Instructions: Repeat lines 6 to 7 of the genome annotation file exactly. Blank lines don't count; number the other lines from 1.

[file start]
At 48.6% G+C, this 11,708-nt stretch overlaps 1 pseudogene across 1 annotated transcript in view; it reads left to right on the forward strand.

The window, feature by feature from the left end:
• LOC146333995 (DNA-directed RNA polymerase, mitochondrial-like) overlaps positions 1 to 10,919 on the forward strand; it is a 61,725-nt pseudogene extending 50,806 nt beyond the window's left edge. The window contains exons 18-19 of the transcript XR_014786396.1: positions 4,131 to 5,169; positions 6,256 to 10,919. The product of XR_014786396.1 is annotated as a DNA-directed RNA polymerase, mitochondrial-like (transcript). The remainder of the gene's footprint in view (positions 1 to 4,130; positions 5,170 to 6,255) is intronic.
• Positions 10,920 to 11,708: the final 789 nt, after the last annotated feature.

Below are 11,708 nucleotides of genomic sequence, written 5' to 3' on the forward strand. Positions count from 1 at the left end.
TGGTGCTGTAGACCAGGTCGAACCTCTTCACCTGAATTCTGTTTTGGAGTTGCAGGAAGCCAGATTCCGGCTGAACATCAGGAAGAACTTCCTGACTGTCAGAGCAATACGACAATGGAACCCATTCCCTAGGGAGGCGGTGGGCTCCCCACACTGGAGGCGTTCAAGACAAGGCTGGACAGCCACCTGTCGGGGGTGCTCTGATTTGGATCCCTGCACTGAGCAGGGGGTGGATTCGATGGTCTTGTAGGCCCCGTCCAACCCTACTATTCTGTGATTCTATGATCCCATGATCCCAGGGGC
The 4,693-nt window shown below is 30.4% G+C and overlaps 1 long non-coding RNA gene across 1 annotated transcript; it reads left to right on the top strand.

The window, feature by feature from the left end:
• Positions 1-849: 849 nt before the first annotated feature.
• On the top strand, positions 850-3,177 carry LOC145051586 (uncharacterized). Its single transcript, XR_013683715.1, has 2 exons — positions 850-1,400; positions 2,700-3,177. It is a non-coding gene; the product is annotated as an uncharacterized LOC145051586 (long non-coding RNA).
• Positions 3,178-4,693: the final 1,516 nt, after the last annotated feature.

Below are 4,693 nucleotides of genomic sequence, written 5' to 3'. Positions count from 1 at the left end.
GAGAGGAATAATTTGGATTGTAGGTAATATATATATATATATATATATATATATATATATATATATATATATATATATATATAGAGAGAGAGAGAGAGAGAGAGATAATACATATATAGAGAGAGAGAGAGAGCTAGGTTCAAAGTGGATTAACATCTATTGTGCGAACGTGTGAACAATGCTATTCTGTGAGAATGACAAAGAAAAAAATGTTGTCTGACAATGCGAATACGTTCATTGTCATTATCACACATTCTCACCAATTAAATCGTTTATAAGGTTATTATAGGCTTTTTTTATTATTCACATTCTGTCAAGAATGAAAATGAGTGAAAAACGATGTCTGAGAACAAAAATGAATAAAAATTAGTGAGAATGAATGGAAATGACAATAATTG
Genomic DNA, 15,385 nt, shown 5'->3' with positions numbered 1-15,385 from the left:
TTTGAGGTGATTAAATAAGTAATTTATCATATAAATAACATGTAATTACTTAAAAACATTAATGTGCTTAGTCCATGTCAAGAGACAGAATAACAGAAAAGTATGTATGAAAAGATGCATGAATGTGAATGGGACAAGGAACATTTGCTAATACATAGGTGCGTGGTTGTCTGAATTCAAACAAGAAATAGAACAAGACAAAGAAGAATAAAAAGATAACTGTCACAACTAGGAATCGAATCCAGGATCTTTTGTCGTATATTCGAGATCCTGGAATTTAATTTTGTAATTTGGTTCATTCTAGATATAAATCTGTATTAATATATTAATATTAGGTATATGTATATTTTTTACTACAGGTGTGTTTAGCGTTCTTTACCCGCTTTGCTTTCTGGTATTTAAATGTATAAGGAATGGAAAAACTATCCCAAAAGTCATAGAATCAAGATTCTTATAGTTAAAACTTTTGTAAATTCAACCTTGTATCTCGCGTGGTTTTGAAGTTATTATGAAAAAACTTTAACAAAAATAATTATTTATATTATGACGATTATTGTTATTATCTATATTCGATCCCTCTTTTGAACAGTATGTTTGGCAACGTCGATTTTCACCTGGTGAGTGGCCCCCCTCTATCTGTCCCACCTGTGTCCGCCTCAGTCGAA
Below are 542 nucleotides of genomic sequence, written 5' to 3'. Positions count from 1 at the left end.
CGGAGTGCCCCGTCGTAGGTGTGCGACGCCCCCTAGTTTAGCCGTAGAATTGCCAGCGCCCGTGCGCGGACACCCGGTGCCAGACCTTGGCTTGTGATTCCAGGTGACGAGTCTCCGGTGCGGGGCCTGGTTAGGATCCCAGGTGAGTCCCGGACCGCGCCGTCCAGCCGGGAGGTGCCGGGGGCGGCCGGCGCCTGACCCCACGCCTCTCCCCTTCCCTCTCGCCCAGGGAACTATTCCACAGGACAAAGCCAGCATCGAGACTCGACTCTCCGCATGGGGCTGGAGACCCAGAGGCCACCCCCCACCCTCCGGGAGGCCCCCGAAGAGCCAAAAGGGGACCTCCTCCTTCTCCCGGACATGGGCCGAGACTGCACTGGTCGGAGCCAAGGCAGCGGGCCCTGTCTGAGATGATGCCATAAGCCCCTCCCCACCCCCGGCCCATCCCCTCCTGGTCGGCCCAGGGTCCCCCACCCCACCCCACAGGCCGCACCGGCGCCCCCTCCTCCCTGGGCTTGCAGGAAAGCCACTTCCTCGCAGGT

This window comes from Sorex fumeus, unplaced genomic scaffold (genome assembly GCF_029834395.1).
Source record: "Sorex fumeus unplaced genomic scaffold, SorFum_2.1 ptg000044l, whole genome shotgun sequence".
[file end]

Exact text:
TGGTGCTGTAGACCAGGTCGAACCTCTTCACCTGAATTCTGTTTTGGAGTTGCAGGAAGCCAGATTCCGGCTGAACATCAGGAAGAACTTCCTGACTGTCAGAGCAATACGACAATGGAACCCATTCCCTAGGGAGGCGGTGGGCTCCCCACACTGGAGGCGTTCAAGACAAGGCTGGACAGCCACCTGTCGGGGGTGCTCTGATTTGGATCCCTGCACTGAGCAGGGGGTGGATTCGATGGTCTTGTAGGCCCCGTCCAACCCTACTATTCTGTGATTCTATGATCCCATGATCCCAGGGGC
The 4,693-nt window shown below is 30.4% G+C and overlaps 1 long non-coding RNA gene across 1 annotated transcript; it reads left to right on the top strand.